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A Lens on Leadership: social media and #ELXN44

September 15, 2021

The federal election is in its dying days, which means Canadians are coming up on the deadline for a big decision: picking their local Member of Parliament. Most voters have been busy squeezing the most out of a summer they weren’t sure they’d be getting in the first place — and on their long list of summer to-dos, choosing a representative to go to Ottawa likely hasn’t been near the top. But with Labour Day behind us, that task is edging closer to the top spot.

And while voters will be checking off a local candidate’s name on their ballots, when it comes to influencing their decisions in the voting booth, it’s the party leaders who have the biggest megaphones, the greatest visibility, and the best tools for reaching and persuading them. Considering Canada has one of the highest social media penetration rates in the world, digital channels are critical for leaders to put that into practice and reach their key audiences.

So, with less than a week left on the campaign trail, we asked ourselves a question: how are Canada’s party leaders stacking up on social media?

Your Proof Strategies public affairs, government relations and digital experts took a close look at some of the top leaders’ social media footprints, to see how parties have been channelling their highest-profile spokespeople online. Here’s the snapshot:

Liberal Party of Canada | Justin Trudeau

Twitter5.7 million

Facebook8.4 million

Instagram4.0 million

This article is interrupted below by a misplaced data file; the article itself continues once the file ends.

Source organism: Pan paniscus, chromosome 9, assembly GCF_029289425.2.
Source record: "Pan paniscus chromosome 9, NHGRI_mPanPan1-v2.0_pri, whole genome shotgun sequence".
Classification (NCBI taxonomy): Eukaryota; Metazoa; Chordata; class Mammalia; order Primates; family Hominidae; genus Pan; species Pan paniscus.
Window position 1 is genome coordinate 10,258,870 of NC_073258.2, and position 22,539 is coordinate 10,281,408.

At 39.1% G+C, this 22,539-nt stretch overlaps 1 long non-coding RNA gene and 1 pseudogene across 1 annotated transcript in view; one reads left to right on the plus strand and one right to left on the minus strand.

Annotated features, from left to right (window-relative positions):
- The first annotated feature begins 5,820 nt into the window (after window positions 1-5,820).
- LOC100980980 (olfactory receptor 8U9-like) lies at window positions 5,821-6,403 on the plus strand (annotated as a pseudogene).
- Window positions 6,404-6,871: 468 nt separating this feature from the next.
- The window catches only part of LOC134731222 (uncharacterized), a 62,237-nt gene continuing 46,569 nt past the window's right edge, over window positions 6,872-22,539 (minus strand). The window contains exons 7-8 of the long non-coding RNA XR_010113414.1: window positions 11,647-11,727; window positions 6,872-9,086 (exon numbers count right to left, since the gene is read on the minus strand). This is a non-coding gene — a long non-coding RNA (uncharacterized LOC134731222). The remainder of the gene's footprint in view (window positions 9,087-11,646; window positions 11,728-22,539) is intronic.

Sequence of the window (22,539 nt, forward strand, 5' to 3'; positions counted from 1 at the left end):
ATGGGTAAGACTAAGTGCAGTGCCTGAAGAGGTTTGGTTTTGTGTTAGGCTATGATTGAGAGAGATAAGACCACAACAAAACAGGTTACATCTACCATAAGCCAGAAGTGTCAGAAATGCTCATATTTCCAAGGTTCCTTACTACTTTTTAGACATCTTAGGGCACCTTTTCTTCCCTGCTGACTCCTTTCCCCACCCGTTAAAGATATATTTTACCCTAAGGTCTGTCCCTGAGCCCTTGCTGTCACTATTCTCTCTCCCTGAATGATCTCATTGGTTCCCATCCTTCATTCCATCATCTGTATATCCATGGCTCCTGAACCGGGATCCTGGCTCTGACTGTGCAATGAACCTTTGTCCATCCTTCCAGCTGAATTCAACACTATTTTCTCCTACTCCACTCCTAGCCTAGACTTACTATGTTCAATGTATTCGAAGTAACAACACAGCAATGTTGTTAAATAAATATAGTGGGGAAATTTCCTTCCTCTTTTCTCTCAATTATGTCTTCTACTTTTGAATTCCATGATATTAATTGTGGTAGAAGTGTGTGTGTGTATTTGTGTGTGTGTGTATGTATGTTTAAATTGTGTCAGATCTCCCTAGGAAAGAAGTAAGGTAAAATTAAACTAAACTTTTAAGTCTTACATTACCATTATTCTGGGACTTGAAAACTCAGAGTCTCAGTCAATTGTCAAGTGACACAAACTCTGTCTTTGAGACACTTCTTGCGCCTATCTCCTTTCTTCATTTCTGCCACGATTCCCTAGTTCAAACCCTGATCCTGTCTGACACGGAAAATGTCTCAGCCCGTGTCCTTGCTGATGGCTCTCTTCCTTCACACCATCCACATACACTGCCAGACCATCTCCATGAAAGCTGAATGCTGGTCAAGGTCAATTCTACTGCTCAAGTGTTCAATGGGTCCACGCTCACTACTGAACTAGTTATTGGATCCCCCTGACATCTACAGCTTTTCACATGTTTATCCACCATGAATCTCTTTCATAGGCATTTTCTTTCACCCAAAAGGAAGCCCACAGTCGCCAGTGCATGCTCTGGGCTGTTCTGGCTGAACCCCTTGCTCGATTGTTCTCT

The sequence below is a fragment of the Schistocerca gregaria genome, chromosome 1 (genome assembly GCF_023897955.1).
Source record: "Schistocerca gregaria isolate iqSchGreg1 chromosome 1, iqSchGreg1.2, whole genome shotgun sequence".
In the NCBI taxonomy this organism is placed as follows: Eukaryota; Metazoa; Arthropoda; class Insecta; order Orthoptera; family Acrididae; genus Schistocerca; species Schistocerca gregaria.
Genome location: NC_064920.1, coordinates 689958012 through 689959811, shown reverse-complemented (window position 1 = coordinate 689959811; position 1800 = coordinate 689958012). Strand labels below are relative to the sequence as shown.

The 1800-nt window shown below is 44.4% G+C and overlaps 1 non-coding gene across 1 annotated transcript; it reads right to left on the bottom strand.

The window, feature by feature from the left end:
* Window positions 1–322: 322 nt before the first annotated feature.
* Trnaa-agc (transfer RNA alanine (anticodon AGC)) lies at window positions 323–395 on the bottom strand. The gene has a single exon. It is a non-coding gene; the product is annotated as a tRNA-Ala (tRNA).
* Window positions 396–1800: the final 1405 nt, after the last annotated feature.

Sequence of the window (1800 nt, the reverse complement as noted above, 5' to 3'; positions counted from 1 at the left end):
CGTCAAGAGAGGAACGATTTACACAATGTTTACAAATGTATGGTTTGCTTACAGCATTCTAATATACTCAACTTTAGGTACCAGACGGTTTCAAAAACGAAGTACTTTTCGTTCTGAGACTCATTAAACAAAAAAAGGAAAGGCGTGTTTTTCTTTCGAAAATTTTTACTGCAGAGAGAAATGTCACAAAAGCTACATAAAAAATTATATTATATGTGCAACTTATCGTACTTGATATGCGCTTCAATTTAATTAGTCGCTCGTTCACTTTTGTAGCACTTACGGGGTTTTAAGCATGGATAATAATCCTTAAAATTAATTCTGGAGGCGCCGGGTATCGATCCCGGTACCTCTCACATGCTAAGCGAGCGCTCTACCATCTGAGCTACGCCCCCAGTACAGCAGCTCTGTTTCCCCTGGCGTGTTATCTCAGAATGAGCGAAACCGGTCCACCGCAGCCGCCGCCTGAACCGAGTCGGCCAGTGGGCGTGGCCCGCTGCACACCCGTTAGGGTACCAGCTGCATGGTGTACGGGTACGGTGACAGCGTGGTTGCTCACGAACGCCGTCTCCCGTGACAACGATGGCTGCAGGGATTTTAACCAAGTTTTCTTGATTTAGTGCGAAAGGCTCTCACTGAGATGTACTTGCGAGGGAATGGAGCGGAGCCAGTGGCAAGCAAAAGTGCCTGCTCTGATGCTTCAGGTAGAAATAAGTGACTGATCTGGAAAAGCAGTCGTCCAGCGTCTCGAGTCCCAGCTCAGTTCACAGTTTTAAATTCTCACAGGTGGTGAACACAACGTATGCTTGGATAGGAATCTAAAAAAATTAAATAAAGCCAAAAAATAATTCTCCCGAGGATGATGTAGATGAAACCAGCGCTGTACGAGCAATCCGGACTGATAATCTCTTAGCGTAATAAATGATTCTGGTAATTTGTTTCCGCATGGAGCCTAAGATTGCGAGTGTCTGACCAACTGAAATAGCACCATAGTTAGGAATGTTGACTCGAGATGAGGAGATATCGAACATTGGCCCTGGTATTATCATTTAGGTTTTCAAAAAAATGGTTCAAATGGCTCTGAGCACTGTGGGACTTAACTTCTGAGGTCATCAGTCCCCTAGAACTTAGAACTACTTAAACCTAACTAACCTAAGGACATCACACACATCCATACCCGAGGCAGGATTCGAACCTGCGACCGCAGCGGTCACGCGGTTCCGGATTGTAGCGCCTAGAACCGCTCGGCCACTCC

TikTok: N/A

As the incumbent Prime Minister with six years under his belt leading the country, Trudeau’s tenure in the spotlight — and initial strong popularity with younger voters in the 2015 election — put him a step ahead on day one in terms of size of the organic audience on his channels — even after discounting non-voters and global followers. His evident personal energy, celebrity-level visibility, and a natural ability to engage with voters one-on-one have certainly played a role in creating engaging content and growing the sizable social media audience he enjoys today.

His team also has a strong track record of effectively using those channels tactically: they have a history of seizing on key moments that align with his brand, packaging them for consumption on social media, and amplifying them for the greatest impact. His 2016 soundbite explaining quantum computing, for example, has generated well over two million views on YouTube alone.

Executing a few of these hits in a series can leave a big impression on the electorate. Since the campaign kicked off, the Liberal team has been hustling to do just that — generating strong engagement for Trudeau on Instagram (where he gets the most interactions per individual post) and Facebook (larger volume of posts and biggest total aggregate interactions).

In tandem, the party’s also been executing with paid social ads ­— often using tight targeting to reach key pockets of voters. Recently, Trudeau’s personal Facebook and Instagram accounts were used to launch an ad in French specifically for Quebec voters (see the YouTube edition here). It showcases roughly a dozen Quebec-based Liberal candidates and features only a brief cameo from the leader himself — an interesting means of underlining the breadth of the party’s bona fides to the province’s voters.

Team Trudeau has also been using a more “old school” tool for results on social media: text messages. The campaign has been encouraging Canadians to text in questions to a central number, so the leader can respond to voters from the road. They’ve turned Trudeau’s answers into video content on Facebook — demonstrating his accessibility to voters, and no doubt collecting valuable data on potential supporters in the process. It’s a smart play and one that’s been used various on a range of other campaigns.

The team’s clearly been working hard. What remains to be seen — with the leader’s shifting personal approval levels — is whether team Trudeau’s history of success and built-in advantages on social can make up for the voters’ more muted views of the leader. Time will tell.

Conservative Party of Canada | Erin O’Toole

Twitter155.9K

Facebook160.5K

Instagram56.8K

TikTok: N/A